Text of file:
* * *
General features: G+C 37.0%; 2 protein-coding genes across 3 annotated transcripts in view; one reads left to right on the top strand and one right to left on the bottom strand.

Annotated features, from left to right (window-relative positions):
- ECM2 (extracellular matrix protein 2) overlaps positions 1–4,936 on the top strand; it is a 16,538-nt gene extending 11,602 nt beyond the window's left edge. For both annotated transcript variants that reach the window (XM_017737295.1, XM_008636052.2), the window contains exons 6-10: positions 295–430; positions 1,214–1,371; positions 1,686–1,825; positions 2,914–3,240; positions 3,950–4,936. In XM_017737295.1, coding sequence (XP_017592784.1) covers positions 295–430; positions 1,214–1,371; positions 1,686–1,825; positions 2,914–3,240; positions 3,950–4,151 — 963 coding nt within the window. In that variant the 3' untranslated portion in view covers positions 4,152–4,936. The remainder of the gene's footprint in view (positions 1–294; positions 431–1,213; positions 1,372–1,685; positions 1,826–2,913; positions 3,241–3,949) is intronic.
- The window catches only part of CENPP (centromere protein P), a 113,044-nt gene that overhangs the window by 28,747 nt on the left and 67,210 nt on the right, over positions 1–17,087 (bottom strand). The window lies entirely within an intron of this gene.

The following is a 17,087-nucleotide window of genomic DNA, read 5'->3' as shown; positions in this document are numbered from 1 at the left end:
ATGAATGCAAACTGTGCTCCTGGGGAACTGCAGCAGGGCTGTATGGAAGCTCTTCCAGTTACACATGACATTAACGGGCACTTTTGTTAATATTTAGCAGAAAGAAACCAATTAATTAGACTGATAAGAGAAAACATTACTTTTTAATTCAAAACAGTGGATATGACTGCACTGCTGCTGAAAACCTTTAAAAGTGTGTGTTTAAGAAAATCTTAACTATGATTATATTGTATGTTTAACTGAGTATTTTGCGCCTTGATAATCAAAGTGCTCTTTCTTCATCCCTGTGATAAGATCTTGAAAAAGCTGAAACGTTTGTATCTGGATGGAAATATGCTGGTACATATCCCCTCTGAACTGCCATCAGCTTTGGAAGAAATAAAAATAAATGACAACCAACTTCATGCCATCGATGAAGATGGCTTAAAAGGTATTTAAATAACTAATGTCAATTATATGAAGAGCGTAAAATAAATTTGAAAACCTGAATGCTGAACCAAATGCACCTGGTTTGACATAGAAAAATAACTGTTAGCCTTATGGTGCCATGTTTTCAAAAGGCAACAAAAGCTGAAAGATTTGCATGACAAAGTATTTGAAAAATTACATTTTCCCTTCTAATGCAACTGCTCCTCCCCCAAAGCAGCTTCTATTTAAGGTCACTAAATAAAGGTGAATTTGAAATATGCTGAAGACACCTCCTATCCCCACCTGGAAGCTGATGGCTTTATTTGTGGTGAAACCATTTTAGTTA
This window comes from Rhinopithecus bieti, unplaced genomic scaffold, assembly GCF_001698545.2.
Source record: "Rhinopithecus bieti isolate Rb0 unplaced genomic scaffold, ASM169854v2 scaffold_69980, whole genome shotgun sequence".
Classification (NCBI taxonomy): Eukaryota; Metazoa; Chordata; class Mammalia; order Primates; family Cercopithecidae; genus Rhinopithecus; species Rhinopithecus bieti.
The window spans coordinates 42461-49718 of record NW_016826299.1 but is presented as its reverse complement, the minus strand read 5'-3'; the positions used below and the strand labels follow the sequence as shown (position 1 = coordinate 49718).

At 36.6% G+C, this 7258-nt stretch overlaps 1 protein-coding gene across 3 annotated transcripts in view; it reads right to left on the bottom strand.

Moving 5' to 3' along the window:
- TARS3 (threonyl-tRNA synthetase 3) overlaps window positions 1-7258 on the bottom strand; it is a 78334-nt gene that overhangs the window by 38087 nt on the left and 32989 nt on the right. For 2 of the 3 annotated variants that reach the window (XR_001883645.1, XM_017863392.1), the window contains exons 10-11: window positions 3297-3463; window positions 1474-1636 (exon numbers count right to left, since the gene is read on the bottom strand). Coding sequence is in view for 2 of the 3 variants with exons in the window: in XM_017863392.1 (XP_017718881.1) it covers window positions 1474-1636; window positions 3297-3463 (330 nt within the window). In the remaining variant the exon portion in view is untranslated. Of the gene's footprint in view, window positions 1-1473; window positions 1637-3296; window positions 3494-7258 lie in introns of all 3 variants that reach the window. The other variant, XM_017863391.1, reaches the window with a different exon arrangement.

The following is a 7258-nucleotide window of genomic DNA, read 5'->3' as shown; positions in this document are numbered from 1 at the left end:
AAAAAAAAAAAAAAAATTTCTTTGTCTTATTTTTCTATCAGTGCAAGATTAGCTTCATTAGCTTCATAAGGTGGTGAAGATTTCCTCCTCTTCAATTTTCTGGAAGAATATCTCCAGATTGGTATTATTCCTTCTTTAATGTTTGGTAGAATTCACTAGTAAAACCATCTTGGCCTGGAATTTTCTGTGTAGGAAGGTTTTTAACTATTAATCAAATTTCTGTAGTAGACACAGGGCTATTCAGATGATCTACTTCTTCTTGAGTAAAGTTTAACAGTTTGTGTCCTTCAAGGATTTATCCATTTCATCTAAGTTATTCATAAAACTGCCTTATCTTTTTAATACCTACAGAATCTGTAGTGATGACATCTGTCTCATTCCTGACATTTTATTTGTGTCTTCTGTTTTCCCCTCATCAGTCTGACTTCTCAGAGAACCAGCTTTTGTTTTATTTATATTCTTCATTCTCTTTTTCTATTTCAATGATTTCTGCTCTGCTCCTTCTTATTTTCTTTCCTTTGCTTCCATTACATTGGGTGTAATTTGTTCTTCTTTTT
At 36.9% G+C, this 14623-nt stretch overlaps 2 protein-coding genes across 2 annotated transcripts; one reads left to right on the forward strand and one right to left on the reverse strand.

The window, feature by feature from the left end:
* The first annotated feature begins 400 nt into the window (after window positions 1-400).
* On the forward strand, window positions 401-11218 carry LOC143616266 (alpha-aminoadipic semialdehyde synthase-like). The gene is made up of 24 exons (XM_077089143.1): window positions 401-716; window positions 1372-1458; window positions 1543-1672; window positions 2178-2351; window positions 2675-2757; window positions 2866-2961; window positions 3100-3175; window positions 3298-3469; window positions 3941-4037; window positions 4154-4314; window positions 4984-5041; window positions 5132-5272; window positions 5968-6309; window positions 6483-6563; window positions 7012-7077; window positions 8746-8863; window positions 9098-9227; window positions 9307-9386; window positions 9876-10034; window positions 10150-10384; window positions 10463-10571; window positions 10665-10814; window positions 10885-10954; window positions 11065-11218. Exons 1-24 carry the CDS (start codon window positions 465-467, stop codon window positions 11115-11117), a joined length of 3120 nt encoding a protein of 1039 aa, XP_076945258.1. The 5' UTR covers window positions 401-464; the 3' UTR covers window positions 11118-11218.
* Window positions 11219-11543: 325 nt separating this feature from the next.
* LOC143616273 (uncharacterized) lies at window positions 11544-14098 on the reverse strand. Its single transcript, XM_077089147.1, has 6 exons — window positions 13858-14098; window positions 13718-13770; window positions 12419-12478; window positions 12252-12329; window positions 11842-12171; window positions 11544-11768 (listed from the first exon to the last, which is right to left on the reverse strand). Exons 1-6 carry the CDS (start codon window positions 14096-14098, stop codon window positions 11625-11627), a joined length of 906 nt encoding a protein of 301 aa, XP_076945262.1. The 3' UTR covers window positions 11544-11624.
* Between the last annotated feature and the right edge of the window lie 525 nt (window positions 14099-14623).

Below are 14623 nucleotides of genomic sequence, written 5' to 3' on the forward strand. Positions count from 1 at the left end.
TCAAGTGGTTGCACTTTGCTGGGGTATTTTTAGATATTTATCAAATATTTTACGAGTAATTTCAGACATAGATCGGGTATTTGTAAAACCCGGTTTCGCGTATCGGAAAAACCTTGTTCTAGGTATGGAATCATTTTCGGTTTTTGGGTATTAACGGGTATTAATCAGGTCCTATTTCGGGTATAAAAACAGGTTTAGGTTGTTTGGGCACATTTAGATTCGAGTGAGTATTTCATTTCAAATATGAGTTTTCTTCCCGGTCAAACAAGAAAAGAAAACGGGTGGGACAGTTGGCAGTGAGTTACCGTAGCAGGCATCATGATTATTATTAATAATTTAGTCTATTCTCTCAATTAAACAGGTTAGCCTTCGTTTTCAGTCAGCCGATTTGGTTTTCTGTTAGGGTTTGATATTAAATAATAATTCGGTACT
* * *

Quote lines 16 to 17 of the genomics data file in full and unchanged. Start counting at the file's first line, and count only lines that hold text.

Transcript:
At 36.9% G+C, this 14623-nt stretch overlaps 2 protein-coding genes across 2 annotated transcripts; one reads left to right on the forward strand and one right to left on the reverse strand.

The window, feature by feature from the left end: